The Community Hospital Perspective

Friday, January 16th, 2009

Craig Melin, the CEO of Cooley Dickinson Hospital in Northampton, says, in principle, the state’s universal health care law is very much in line with the hospital’s values. But in practice, the reform is often problematic.

CEO Craig Melin

CEO Craig Melin

Unlike Holyoke Hospital, which serves a mostly low-income population,  Cooley Dickinson serves a greater mix of people — both privately-insured and insured by the state’s new and old programs — so the health reform law has not been as large a financial burden on Cooley Dickinson as on hospitals considered more of a “social safety net.” (See my blog entry,  A day at the Holyoke Health Center .)

What does put a burden on his hospital, Melin says, is the increasing number of Medicaid patients — those with the lowest incomes. Medicaid has always paid less for care than hospitals say it should, and now, with recent state budget cuts, it’s paying out even lower rates. At the same time, the state’s economy is leading to more unemployment and higher rates of poverty….so more people are getting Medicaid (known in this state as Mass Health.) Why is this related to health reform? Because the state decided to make the latest rate cuts in order to preserve the larger Commonwealth Care program.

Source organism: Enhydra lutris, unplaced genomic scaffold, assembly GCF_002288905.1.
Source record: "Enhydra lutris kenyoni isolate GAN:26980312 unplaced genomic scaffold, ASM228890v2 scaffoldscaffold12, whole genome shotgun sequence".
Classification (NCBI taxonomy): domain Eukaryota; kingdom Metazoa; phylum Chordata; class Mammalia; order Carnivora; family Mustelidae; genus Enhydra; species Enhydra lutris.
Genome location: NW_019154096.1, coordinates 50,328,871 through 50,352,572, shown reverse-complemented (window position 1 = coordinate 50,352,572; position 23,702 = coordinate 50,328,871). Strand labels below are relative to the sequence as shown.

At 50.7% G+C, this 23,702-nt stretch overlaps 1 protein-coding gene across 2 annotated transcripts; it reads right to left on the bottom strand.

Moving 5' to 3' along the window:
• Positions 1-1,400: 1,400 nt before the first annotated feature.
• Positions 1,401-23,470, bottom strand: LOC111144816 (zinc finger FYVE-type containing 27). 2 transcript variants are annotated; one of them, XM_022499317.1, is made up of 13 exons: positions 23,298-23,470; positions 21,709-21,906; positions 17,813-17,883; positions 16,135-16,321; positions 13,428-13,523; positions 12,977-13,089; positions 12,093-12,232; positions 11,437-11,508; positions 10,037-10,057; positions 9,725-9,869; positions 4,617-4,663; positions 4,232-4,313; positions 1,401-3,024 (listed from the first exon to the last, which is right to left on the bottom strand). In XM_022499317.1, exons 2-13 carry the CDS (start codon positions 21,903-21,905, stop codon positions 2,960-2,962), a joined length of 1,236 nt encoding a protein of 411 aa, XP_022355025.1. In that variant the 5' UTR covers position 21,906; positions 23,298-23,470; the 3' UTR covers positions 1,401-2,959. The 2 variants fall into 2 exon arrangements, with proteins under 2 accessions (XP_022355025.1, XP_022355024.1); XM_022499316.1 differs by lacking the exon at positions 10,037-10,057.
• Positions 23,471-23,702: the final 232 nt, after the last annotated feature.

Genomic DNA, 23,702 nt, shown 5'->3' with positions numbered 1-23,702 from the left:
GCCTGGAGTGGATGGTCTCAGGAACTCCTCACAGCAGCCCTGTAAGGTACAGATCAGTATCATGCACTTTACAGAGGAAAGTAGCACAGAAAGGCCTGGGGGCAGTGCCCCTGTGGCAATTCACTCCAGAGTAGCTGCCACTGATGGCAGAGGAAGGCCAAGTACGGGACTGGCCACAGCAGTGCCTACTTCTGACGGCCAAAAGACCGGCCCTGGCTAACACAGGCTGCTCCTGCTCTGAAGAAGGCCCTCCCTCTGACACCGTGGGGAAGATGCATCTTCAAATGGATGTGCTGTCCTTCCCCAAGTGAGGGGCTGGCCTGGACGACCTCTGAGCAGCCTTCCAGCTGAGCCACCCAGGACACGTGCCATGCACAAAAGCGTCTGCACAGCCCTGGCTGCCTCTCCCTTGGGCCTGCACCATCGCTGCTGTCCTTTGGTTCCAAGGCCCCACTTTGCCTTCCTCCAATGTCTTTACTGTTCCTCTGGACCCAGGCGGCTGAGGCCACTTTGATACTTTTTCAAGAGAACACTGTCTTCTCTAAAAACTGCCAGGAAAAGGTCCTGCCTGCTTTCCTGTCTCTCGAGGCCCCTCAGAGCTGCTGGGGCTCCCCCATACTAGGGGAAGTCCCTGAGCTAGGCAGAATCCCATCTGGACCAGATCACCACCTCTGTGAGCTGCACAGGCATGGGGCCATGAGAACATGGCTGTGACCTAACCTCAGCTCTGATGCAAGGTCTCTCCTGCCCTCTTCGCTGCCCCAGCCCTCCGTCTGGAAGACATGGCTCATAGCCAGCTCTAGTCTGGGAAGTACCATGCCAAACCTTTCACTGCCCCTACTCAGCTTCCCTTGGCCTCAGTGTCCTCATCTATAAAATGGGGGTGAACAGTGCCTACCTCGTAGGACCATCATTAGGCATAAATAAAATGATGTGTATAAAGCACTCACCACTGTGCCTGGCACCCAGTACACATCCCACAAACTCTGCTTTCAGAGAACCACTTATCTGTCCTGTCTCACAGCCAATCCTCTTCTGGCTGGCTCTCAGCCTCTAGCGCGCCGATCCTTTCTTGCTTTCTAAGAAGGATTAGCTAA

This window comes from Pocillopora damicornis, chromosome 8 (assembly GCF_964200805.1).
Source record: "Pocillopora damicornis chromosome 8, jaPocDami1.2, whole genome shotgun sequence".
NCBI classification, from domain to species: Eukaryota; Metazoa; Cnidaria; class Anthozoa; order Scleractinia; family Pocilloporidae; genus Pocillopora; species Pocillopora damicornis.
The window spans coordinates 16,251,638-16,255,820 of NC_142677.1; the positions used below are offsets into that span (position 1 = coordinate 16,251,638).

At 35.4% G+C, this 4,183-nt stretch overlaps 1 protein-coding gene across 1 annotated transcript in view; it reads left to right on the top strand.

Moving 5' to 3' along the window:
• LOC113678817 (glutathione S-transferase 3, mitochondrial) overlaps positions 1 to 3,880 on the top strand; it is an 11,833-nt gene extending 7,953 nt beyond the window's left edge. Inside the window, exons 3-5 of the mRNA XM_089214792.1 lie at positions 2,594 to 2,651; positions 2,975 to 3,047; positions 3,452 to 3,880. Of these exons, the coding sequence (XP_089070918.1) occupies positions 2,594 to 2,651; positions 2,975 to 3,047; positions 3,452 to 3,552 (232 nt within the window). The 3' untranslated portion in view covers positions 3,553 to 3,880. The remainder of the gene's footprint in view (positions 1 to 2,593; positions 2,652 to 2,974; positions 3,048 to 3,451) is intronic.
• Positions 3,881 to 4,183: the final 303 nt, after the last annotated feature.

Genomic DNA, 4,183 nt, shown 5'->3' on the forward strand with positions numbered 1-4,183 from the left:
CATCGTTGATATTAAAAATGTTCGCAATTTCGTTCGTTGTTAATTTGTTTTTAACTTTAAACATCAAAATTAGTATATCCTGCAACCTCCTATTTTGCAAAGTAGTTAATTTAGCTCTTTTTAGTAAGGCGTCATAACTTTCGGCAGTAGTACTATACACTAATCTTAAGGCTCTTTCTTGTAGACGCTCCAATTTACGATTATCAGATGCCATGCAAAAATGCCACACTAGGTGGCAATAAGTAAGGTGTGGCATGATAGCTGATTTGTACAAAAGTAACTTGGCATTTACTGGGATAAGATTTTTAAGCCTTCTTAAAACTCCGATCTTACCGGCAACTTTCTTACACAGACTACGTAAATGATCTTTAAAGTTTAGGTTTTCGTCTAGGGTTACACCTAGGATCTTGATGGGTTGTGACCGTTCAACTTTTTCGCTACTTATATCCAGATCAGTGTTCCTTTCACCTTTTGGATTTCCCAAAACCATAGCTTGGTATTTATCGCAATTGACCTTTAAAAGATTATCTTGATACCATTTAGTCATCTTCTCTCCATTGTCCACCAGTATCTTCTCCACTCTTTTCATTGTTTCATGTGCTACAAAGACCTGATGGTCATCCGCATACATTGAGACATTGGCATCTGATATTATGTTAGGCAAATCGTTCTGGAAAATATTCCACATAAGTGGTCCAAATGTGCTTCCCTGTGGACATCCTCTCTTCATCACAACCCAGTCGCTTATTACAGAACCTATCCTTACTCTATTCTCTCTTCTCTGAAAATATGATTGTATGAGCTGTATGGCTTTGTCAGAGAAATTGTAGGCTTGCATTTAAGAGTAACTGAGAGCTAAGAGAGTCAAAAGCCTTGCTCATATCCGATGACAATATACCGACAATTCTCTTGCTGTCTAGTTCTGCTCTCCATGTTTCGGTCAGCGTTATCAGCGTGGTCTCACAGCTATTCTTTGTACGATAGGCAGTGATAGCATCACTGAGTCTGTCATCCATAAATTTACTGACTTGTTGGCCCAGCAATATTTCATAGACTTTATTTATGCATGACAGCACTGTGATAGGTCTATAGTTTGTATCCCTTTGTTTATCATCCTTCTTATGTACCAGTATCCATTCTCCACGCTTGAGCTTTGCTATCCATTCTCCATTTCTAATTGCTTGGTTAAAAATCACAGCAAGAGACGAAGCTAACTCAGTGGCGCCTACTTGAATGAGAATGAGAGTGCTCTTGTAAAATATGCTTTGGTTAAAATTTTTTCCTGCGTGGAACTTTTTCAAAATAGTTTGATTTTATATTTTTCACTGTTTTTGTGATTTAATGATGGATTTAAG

Melin also says the explosion in the number of people getting either Medicaid or Commonwealth Care has created a backlog at the state level. So payments are getting held up significantly — and that puts another burden on community hospitals. Moreover, the different programs and administrators don’t always talk to each other….or know the other one’s rules … creating even greater havoc for hospital accountants and consumers.